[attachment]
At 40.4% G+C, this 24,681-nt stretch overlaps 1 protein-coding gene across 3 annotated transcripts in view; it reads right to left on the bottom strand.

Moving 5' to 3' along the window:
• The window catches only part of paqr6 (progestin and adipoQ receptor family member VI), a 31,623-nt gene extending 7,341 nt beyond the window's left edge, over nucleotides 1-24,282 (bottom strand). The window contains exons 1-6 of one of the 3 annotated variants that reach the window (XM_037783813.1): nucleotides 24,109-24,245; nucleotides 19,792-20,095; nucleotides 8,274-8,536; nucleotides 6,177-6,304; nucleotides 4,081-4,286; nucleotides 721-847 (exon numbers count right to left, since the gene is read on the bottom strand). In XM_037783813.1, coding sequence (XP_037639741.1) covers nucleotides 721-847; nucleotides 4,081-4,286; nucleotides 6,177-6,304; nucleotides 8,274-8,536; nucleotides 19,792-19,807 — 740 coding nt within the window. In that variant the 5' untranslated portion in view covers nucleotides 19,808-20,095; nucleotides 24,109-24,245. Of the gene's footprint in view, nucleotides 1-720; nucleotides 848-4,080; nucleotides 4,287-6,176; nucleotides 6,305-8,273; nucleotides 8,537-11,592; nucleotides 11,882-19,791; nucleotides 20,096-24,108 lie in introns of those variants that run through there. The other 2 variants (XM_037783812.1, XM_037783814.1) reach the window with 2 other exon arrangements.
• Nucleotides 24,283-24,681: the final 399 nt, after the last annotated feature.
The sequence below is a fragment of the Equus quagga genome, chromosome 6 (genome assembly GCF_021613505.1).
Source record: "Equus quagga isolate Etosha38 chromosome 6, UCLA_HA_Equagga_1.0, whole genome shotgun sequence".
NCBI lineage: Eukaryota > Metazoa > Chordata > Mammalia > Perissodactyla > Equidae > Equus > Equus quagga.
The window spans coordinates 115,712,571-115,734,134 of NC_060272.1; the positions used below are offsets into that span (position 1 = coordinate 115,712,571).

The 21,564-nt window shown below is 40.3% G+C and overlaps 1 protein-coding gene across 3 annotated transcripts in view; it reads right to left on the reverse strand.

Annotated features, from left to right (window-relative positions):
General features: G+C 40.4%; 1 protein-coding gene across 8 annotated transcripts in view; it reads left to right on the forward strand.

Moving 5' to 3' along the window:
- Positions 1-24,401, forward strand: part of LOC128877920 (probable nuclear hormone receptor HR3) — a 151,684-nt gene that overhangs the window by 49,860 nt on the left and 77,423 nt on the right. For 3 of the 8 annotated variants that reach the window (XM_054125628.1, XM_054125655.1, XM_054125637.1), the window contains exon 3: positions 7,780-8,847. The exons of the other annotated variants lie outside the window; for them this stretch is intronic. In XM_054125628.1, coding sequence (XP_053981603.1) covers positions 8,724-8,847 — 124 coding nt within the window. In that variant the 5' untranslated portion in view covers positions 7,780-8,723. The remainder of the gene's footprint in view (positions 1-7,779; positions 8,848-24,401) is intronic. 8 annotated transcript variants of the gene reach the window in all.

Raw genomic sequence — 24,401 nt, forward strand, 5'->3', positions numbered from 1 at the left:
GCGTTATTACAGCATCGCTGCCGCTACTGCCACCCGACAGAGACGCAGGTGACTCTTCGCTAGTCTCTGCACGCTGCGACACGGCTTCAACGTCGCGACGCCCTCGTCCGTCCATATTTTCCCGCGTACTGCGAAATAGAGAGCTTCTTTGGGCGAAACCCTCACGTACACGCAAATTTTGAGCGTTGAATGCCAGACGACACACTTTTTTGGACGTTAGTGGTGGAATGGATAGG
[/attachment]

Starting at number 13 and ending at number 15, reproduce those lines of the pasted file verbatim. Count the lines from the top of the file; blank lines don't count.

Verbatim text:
- Positions 1-24,401, forward strand: part of LOC128877920 (probable nuclear hormone receptor HR3) — a 151,684-nt gene that overhangs the window by 49,860 nt on the left and 77,423 nt on the right. For 3 of the 8 annotated variants that reach the window (XM_054125628.1, XM_054125655.1, XM_054125637.1), the window contains exon 3: positions 7,780-8,847. The exons of the other annotated variants lie outside the window; for them this stretch is intronic. In XM_054125628.1, coding sequence (XP_053981603.1) covers positions 8,724-8,847 — 124 coding nt within the window. In that variant the 5' untranslated portion in view covers positions 7,780-8,723. The remainder of the gene's footprint in view (positions 1-7,779; positions 8,848-24,401) is intronic. 8 annotated transcript variants of the gene reach the window in all.

Raw genomic sequence — 24,401 nt, forward strand, 5'->3', positions numbered from 1 at the left:
GCGTTATTACAGCATCGCTGCCGCTACTGCCACCCGACAGAGACGCAGGTGACTCTTCGCTAGTCTCTGCACGCTGCGACACGGCTTCAACGTCGCGACGCCCTCGTCCGTCCATATTTTCCCGCGTACTGCGAAATAGAGAGCTTCTTTGGGCGAAACCCTCACGTACACGCAAATTTTGAGCGTTGAATGCCAGACGACACACTTTTTTGGACGTTAGTGGTGGAATGGATAGG